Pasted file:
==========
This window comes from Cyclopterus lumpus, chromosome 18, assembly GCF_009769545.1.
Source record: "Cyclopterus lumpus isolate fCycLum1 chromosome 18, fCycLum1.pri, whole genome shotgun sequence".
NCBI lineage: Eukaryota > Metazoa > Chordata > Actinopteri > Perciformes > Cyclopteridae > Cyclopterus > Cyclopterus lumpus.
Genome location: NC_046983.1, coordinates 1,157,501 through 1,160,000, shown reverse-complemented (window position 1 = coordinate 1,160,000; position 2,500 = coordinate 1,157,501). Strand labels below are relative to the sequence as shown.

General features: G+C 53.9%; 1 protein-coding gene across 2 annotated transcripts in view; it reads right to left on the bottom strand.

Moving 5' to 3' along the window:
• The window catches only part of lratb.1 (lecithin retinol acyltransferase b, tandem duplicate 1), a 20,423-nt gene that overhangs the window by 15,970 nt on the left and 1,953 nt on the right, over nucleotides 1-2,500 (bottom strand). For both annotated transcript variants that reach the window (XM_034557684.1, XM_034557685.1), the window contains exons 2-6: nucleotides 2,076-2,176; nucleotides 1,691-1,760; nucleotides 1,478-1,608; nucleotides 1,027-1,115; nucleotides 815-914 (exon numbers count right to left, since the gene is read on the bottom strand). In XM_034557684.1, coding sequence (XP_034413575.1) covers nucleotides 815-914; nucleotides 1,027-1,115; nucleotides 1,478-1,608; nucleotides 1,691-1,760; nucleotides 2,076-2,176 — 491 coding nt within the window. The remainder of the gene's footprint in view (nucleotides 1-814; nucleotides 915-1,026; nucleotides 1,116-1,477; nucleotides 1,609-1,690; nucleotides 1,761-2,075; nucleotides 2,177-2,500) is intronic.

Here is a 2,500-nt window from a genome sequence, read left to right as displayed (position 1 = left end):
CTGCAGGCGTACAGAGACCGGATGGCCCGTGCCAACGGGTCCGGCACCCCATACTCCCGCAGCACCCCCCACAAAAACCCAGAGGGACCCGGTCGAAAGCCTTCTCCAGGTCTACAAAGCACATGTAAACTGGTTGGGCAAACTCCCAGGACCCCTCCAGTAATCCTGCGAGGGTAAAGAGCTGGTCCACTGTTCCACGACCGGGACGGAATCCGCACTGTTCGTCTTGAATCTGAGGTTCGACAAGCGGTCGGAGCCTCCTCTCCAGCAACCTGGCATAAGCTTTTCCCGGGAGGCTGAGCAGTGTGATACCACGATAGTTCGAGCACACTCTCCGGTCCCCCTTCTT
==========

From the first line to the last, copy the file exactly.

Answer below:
This window comes from Cyclopterus lumpus, chromosome 18, assembly GCF_009769545.1.
Source record: "Cyclopterus lumpus isolate fCycLum1 chromosome 18, fCycLum1.pri, whole genome shotgun sequence".
NCBI lineage: Eukaryota > Metazoa > Chordata > Actinopteri > Perciformes > Cyclopteridae > Cyclopterus > Cyclopterus lumpus.
Genome location: NC_046983.1, coordinates 1,157,501 through 1,160,000, shown reverse-complemented (window position 1 = coordinate 1,160,000; position 2,500 = coordinate 1,157,501). Strand labels below are relative to the sequence as shown.

General features: G+C 53.9%; 1 protein-coding gene across 2 annotated transcripts in view; it reads right to left on the bottom strand.

Moving 5' to 3' along the window:
• The window catches only part of lratb.1 (lecithin retinol acyltransferase b, tandem duplicate 1), a 20,423-nt gene that overhangs the window by 15,970 nt on the left and 1,953 nt on the right, over nucleotides 1-2,500 (bottom strand). For both annotated transcript variants that reach the window (XM_034557684.1, XM_034557685.1), the window contains exons 2-6: nucleotides 2,076-2,176; nucleotides 1,691-1,760; nucleotides 1,478-1,608; nucleotides 1,027-1,115; nucleotides 815-914 (exon numbers count right to left, since the gene is read on the bottom strand). In XM_034557684.1, coding sequence (XP_034413575.1) covers nucleotides 815-914; nucleotides 1,027-1,115; nucleotides 1,478-1,608; nucleotides 1,691-1,760; nucleotides 2,076-2,176 — 491 coding nt within the window. The remainder of the gene's footprint in view (nucleotides 1-814; nucleotides 915-1,026; nucleotides 1,116-1,477; nucleotides 1,609-1,690; nucleotides 1,761-2,075; nucleotides 2,177-2,500) is intronic.

Here is a 2,500-nt window from a genome sequence, read left to right as displayed (position 1 = left end):
CTGCAGGCGTACAGAGACCGGATGGCCCGTGCCAACGGGTCCGGCACCCCATACTCCCGCAGCACCCCCCACAAAAACCCAGAGGGACCCGGTCGAAAGCCTTCTCCAGGTCTACAAAGCACATGTAAACTGGTTGGGCAAACTCCCAGGACCCCTCCAGTAATCCTGCGAGGGTAAAGAGCTGGTCCACTGTTCCACGACCGGGACGGAATCCGCACTGTTCGTCTTGAATCTGAGGTTCGACAAGCGGTCGGAGCCTCCTCTCCAGCAACCTGGCATAAGCTTTTCCCGGGAGGCTGAGCAGTGTGATACCACGATAGTTCGAGCACACTCTCCGGTCCCCCTTCTT